Human Capital Intelligence takes recruiting research to a whole new level. For too long, the executive search and recruiting industry had equated research with “name generation” or “candidate identification”, as if names were all that mattered. The linguistic frame dated back to the days when leadership directories were hard-bound, and when women — either secretaries or research associates — did most of the recruiting research. It required a lot of data entry, a lot of attention to detail, and thus the research that identified and developed candidates was viewed as women’s work. Eventually, the whole industry build research processes that focused almost exclusively on target company and candidate lists. The recruiting industry had settled for a two-dimensional approach to research when other industries had moved on to adopt a third, if not fourth, dimension.
Human Capital Intelligence Starts with Computer-Assisted Research
Intellerati first came to life a little more than a decade ago as the nation’s first investigative recruiting research practice. We saw an opportunity to change the game. By 1999, I had harnessed the power of computer-assisted research in previous work as an investigative journalist. My interest had been inspired by the groundbreaking work of investigative reporter Bill Dedman in a brilliant series of articles he wrote for The Atlanta Journal and Constitution entitled “The Color of Money”. In fact, his work was so genius it won a Pulitzer Prize. Before that series, reporters could never prove that lending institutions in Atlanta were racially discriminating against prospective borrowers. Lenders would refuse to lend money or extend credit to borrowers in an illegal practice known as redlining, as if they’d all drawn a red line around certain “struggling” areas of town.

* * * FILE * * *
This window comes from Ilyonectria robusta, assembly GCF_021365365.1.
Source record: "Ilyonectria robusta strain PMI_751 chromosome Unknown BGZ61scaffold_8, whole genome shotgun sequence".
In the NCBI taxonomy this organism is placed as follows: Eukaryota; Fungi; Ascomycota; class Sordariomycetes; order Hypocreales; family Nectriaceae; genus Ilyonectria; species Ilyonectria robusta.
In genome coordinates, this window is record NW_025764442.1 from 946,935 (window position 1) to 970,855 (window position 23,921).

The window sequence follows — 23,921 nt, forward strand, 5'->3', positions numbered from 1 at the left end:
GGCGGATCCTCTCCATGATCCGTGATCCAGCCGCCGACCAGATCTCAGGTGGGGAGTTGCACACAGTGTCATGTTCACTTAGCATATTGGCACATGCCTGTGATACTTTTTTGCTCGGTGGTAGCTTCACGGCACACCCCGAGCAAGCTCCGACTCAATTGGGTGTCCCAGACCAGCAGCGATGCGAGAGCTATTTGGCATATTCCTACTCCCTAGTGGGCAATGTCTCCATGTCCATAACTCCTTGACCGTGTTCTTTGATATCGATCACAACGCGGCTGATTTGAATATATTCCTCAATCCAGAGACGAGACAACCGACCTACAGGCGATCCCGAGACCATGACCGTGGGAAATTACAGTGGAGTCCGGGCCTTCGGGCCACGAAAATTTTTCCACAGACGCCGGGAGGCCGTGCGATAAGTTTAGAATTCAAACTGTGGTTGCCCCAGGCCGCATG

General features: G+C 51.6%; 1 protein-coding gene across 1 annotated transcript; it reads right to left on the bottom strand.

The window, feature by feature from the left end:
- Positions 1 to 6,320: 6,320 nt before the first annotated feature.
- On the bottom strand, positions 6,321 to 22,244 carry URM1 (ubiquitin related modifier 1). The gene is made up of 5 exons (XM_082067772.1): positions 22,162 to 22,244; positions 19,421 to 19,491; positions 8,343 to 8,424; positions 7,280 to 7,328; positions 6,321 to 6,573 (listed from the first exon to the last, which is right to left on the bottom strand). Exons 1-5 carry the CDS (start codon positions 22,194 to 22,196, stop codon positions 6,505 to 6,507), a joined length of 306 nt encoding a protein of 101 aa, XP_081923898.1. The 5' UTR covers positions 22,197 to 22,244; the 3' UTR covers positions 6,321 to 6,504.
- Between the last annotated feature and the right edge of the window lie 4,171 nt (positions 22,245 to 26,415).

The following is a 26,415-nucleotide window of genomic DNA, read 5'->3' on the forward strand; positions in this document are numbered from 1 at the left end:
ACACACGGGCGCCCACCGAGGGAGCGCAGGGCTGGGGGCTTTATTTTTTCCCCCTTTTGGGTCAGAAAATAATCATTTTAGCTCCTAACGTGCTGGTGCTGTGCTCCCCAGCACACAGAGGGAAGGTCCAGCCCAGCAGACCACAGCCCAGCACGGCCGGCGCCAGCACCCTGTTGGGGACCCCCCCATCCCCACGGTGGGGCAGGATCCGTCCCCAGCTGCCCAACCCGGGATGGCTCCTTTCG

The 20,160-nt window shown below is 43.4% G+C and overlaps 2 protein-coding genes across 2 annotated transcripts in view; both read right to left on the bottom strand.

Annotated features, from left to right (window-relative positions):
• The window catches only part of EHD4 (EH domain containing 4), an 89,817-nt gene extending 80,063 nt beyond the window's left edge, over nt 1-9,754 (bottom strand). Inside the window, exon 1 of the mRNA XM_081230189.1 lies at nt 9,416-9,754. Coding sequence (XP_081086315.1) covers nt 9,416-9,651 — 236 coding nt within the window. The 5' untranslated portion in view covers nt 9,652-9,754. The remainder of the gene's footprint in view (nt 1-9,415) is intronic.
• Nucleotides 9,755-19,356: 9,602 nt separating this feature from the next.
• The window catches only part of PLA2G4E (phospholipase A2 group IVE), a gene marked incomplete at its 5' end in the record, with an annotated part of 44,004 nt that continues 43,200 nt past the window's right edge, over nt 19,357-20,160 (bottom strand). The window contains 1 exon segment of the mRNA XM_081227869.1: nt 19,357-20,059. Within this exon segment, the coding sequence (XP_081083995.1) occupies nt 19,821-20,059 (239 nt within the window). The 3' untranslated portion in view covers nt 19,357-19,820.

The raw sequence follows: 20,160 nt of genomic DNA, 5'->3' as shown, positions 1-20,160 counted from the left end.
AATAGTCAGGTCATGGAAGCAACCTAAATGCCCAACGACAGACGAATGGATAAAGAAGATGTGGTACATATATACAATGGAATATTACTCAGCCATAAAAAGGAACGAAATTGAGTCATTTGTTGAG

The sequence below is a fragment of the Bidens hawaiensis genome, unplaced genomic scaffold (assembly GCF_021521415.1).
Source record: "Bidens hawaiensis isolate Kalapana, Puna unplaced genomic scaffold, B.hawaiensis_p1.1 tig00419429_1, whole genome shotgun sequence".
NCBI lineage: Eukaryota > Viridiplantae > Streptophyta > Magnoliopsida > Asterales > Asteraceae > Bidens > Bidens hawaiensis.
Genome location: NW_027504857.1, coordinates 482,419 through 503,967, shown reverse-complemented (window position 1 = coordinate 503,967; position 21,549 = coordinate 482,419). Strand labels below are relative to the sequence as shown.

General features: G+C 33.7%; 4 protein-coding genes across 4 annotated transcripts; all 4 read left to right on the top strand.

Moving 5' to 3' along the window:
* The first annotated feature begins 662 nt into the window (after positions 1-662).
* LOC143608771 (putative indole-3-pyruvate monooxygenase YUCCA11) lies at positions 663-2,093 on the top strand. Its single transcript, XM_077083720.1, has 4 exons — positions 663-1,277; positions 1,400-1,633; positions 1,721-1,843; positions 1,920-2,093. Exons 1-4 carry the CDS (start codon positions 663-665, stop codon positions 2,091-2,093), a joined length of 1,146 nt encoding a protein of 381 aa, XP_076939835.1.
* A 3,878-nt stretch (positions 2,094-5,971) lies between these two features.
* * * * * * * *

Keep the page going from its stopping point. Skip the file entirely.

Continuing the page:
Before Bill came along, all reporters could do was offer up anecdotal evidence, such as interviews with African Americans with excellent credit and high income, who were inexplicably denied a loan. The lending institutions would always claim those instances were the exception. But then Bill elevated the game. The banks and savings and loans institutions were required to report the location of each loan they issued by census tract under the federal Home Mortgage Disclosure Act. So Bill used the federal Freedom of Information Act to obtain the lenders’ reports on computer tape from the Federal Financial Institutions Examination Council, a federal agency. He then matched the lending data with demographic data from the U.S. census and with more current information from the Atlanta Regional Commission. By mashing thee data sets together, he caught the redlining lenders red-handed. Bill proved blacks are rejected more than twice as often as whites when they apply for home loans at America’s savings and loans, according to government records of $1 trillion in loan applications analyzed by The Atlanta Journal-Constitution.
So what does this have to do with recruiting? Everything. Research, real research, is not a name, or a Google search term, or a LinkedIn connection. It not a job board, or a tracking system, or a database full of resumes. Rather, research is the thing by which we harness the power of our Age of Information. It requires computer-assisted research expertise, because our data are kept in binary zeros and ones in myriad database platforms. Serious power sourcing leverages the power of databases to do what previously has never been possible before. It involves strategy and in involves analysis — critical thinking — to transform random bits of data into actionable intelligence. That intelligence helps us get to the winning candidate faster and better. But it does so much more than that. The study of the talent ecosystem also holds the power to inform the investments of private equity, venture capital, and corporate merger & acquisition teams, transactions typically worth ten, if not hundreds, of millions of dollars. So, the next time your organization focuses obsessively on cost-per-hire to define your ROI and raison d’être, remember that human capital intelligence done well can result in much more lucrative dividends.